Every year, more than 50,000 adults die from vaccine preventable diseases and thousands more suffer serious health problems that could have been prevented by accessing recommended immunizations. Yet adult vaccination rates remain unacceptably low, falling short of the Healthy People 2020 recommendations. There are a variety of reasons for this, including: lack of information about recommended vaccines, financial hurdles and technological and logistical challenges. In response, a diverse group of healthcare providers, vaccine makers, pharmacies, public health organizations, patient and consumer groups launched AVAC to make necessary policy changes to increase vaccination rates – to save lives and money.

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Vaccines: One of Our Nation’s Greatest Public Health Achievements

Vaccines protect us from a variety of common diseases that can be serious and even deadly. National immunization campaigns have resulted in the elimination and virtual eradication of once devastating conditions, such as polio, rubella, diphtheria, and measles. Federal, state, and local governments, public and private healthcare providers, and patient and consumer groups have collaborated extensively to create a seamless immunization delivery system for children.

Immunization rates for children are high due to: clear and predictable vaccine schedules; near universal immunization coverage through federal programs such as the Vaccines for Children Program and the Centers for Disease Control and Prevention (CDC) Section 317 program; and, coverage for preventive health services through private insurance. Despite the tremendous accomplishments for children, adults still face many challenges when seeking to take advantage of the protection from vaccines.


Adult Vaccine Rates Remain Unacceptably Low

Each year, upwards of 50,000 adults die from vaccine preventable diseases, such as influenza and pneumonia, and many thousands more suffer serious health problems. While increased attention has been brought to the need for the annual flu shot, widespread uptake of the influenza and the pneumococcal vaccine among the adult population could be greatly improved. According to the CDC, only 38 percent of adults (age 18 and older) received a flu shot in 2010-11 while the Healthy People 2020 objective is 70 percent. Similarly, 62 percent of adults over 65 and only 20 percent of high risk adults between 19 and 64 have received a pneumococcal vaccine while Healthy People 2020 vaccine rate objectives are 90 and 60 percent, respectively. Vaccination rates for other preventable conditions, including tetanus, diphtheria, pertussis, and zoster (shingles), among others, also remain well below target levels.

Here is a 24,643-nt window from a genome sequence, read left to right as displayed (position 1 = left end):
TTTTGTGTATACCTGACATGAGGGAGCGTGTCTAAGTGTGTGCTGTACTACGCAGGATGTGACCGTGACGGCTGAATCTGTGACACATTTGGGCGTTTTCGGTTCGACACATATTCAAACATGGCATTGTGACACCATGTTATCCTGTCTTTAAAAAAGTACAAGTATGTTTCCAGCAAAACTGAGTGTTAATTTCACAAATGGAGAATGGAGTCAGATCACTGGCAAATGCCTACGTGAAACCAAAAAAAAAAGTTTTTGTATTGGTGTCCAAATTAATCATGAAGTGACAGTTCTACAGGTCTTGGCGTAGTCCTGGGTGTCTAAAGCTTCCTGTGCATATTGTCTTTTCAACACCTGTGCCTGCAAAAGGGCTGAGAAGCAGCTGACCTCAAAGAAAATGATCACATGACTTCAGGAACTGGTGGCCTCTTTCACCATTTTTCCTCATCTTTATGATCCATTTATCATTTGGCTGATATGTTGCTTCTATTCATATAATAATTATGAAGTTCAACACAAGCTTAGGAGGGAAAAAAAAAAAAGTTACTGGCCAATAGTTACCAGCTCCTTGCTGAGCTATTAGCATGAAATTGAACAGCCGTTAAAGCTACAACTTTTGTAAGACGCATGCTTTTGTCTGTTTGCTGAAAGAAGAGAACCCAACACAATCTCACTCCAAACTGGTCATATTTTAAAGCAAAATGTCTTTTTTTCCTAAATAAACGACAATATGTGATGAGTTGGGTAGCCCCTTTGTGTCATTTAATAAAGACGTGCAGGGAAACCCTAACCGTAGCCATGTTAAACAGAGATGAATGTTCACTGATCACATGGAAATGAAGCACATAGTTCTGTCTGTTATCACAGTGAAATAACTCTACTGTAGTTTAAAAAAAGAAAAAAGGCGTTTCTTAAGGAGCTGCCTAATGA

Barriers to Vaccine Access

Adults seeking access to and coverage for vaccines encounter a confusing health care system that presents multiple barriers, including lack of information about recommended vaccines, financial hurdles, as well as technological and logistical obstacles. For example, state Medicaid plans offer some coverage for adult vaccines, though many do not offer access to all ACIP-recommended vaccines. Medicare coverage for ACIP-recommended immunizations is complicated and fragmented in terms of which providers offer vaccines and how much elderly and disabled beneficiaries may be required to pay to receive them. Privately insured patients are required to have access to recommended preventive screenings and vaccines at no cost, however, they may encounter cost and access barriers to immunization services from their community provider (such as a pharmacist or an employer-based health clinic) or may face additional costs if the service is not part of a preventive health visit with their primary care provider.

AVAC’s goal is to make necessary policy changes to increase vaccination rates – to save lives and money.